SoundLand and the Rise of Nashville Hip Hop

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(Yes, yes, y’all: Yelawolf comes to SoundLand)

If you were to ask the folks at Next BIG Nashville’s SoundLand, they would agree: This is the first time the festival has ever had a great hip hop show on the schedule. Not that there haven’t been great hip hop acts – Memphis’ Skewby and Huntsville, AL’s G-Side were both great last year – but this is the first time there’s actually been a great show, great from the moment the doors open until the bouncers tell the last patron to leave. It’s the first time there have been actual headliners – Big K.R.I.T. And Yelawolf, two of the years biggest national success stories – and an undercard full of proven locals. It’s the first year in NBN/SoundLand’s six year history, that hip hop is holding it’s own with the indie rock and Americana that have built the festival.

It also marks the first time that an impressive hip hop line-up is even possible. While hip hop has been coming out of Nashville since at least the mid 80s – Desire & the Ville Posse and Blow Pop Crew are two of the earliest acts to release rap locally – and the 90s saw at least one act, Boogie, land a major label deal, there has never been a very visible scene in Music City. Local rapper Young Buck was drafted by 50 Cents G-Unit during the ’00s and saw brief, platinum success, but that didn’t spill over into his post-50 career and certainly didn’t bring any of Nashville’s other talent into the national spotlight. For years there was a serious brain drain, with artists and producers splitting town for more established rap enclaves like Atlanta, Memphis and Houston. Big tours skipped the city all together and developing and breaking talent in this town was next to impossible. But all that’s changed.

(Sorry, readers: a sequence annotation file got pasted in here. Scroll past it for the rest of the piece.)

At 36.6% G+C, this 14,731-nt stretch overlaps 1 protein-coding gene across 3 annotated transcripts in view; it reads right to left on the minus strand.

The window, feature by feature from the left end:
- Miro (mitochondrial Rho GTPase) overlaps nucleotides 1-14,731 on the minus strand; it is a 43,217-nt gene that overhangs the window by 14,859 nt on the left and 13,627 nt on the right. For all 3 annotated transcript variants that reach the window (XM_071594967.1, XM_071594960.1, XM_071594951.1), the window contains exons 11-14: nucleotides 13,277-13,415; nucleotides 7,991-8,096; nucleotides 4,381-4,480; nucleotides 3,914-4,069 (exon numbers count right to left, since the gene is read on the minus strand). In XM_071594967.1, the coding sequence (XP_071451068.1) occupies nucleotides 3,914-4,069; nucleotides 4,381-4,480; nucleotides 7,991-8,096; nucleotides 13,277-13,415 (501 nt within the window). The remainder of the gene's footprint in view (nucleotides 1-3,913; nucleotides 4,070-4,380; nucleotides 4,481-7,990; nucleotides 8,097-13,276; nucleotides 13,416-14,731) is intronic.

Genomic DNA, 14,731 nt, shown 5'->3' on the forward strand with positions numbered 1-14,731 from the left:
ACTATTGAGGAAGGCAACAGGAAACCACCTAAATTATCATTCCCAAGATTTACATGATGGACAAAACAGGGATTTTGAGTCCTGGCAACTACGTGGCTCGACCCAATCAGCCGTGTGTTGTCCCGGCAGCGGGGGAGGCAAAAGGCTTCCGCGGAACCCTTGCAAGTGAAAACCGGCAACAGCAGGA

2011 has seen the previously fragmented and marginalized urban music community coalesce and enter the mainstream of Music City culture. Tireless effort on the part of artists, promoters, and behind-the-scenes-types in town, and larger technological and economic shifts in the wider music industry have created an environment in which Nashville hip hop is not only thriving on the local level but making inroads nationally without the support of major labels or pop-star benefactors. There’s a work ethic, strident independence and spirit of pop-experimentalism that hasn’t been seen in this city since the days of Chet Atkins and the rise of the original Nashville Sound, a sound that – not incidentally – also had to fight an uphill battle for legitimacy and respect.

There’s still a bit of cognitive dissonance that comes along with the term “Nashville Hip Hop”, even amongst insiders. This is, after all, the country music capital of the world and nobody’s about to forget that, but at the same time the success of this scene are firmly rooted in what could be described as fundamentally Nashville values. Like the roots, rock and country scenes in Music City, the hip hop scene is steeped in the musical traditions that pre-date it, plucking bits and pieces from the entire history of recorded music to create sounds both new and familiar – classical, indie rock and soul have as much influence on hip hop in Nashville as hip hop itself does. Crafting strong, emotionally engaging stories with honest, poetic lyrics is just as important to this scene as it was when Van Zant and Kristofferson were running around these strengths. And a killer live performance, the bedrock that the Opry and all that came after is built on, is still the most important thing.